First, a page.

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College Football
Ivan Maisel
November 04, 2002
Hawkeye VisionsAfter marching into the Big House and whupping Michigan, Iowa is in the thick of the Rose Bowl race
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November 04, 2002

College Football

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The 6'3", 225-pound Harris, son of former Cincinnati Bengals tight end M.L. Harris, has developed into a lethal run-pass threat in the Falcons' spread offense, which is first in the country in scoring (477 points per game) and fourth in total yardage (492.4 per game). Coming out of Westerville ( Ohio) North High, he was recruited by Ohio State and Penn State, but as a defensive back. "I threw the ball only a few times a game in high school," he says, "but I knew I could play at this level."

The Falcons can go undefeated and untied in the regular season for the first time since 1959; their biggest obstacles are a showdown with MAC West rival Northern Illinois on Nov. 9 and a Nov. 30 date at Toledo. "We've come together even faster than I had hoped," says Meyer. "I guess I got their attention back on Black Wednesday."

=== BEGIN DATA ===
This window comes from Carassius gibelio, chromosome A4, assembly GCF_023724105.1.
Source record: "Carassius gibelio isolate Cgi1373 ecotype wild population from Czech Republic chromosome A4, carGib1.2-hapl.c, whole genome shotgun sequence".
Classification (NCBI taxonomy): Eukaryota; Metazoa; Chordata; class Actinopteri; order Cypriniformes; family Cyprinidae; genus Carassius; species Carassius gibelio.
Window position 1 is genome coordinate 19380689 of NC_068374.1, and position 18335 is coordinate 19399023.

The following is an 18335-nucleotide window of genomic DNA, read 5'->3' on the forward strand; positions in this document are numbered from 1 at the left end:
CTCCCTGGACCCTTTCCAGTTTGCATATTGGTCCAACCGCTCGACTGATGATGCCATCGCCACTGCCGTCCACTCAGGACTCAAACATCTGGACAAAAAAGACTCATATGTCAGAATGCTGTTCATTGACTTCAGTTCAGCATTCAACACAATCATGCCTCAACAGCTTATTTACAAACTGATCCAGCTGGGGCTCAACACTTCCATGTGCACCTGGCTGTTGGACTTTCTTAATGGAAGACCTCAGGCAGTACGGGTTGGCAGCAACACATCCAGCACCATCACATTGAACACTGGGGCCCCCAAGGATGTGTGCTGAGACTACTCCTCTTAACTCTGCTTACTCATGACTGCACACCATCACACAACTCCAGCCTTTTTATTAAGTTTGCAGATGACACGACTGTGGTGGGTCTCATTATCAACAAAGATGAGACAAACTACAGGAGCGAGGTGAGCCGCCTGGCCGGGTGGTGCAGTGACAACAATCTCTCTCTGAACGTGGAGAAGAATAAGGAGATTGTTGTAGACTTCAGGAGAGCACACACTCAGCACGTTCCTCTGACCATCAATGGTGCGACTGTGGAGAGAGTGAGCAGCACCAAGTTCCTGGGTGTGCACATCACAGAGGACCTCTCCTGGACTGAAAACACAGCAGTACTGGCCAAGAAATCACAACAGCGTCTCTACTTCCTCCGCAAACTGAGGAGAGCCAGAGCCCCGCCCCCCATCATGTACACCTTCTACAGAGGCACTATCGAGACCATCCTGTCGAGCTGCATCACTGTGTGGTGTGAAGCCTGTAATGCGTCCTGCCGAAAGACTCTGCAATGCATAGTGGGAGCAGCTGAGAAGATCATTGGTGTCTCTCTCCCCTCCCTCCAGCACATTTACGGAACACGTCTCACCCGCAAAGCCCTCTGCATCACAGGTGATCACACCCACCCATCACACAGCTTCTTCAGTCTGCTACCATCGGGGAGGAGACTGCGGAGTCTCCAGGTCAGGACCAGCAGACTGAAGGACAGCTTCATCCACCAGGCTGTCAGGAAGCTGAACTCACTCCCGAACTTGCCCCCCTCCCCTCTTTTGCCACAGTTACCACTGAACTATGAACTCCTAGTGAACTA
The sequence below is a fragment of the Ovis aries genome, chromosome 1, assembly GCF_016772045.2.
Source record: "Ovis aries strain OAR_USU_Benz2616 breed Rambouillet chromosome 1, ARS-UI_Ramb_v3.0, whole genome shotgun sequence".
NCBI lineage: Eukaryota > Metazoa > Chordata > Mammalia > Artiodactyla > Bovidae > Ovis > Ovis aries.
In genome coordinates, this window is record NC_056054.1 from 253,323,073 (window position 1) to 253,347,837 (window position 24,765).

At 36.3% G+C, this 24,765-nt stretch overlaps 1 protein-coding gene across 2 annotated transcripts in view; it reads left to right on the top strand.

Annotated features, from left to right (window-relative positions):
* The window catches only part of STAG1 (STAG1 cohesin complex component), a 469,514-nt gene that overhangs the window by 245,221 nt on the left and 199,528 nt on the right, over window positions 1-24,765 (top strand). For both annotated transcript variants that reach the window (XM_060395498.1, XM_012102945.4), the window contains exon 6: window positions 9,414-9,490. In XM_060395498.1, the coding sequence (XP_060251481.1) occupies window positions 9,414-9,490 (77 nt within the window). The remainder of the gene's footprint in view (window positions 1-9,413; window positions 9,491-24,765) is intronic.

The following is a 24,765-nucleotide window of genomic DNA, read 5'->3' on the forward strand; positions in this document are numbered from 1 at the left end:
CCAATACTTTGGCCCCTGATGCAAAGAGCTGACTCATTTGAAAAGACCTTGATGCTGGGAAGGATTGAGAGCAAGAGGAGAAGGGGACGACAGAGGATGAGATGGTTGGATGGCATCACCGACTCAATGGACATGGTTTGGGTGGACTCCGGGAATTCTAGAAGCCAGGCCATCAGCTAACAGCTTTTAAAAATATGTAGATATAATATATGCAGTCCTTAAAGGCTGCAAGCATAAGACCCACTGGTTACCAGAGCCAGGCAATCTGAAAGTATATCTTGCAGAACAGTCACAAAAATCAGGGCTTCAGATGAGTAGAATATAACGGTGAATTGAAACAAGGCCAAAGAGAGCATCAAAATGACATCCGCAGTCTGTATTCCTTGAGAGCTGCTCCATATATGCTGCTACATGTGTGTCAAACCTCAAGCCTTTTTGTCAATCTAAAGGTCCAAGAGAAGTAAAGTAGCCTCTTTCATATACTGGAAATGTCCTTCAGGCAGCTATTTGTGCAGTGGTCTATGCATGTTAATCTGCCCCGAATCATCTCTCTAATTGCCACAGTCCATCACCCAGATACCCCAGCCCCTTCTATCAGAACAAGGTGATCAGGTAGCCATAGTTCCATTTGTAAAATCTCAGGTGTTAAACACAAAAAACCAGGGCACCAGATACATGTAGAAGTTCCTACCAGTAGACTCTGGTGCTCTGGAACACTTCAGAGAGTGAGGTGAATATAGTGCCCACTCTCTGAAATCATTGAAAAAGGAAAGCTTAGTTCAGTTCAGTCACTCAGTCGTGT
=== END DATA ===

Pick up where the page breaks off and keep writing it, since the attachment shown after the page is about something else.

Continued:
—Lars Anderson

Arizona State Revival
Clearing the Air, Then Airing It Out

Arizona State quarterback Andrew Walter is proving that there's nothing like making a good second impression. After a dominating 27-16 victory over Washington, the Sun Devils are 7-2 overall and 4-0 in the league, tied for first with Washington State, which they visit on Saturday. Walter, a sophomore who took over as starter from Chad Christensen after four games, has thrown for more than 400 yards in three of his five starts. He had long been regarded as having more talent than Christensen, but second-year coach Dirk Koetter had chided him for his flawed fundamentals, particularly poor footwork and inconsistent throwing motion. A summit meeting last spring among Koetter, Walter and his parents wasn't "touchy-feely," Koetter said last week.

Walter laughed at that description on Sunday and said that Koetter was half right: "Touchy was the word for it. He didn't think I could run the offense the way he wanted." Walter considered transferring but decided to keep working. Asked if his fundamentals had improved since last spring, Walter said, "No, not really. A lot of it is confidence. Getting the chance to perform has helped—knowing I can lace it in there or put touch on it. Coach and I have a good relationship. It's not like it was last spring."

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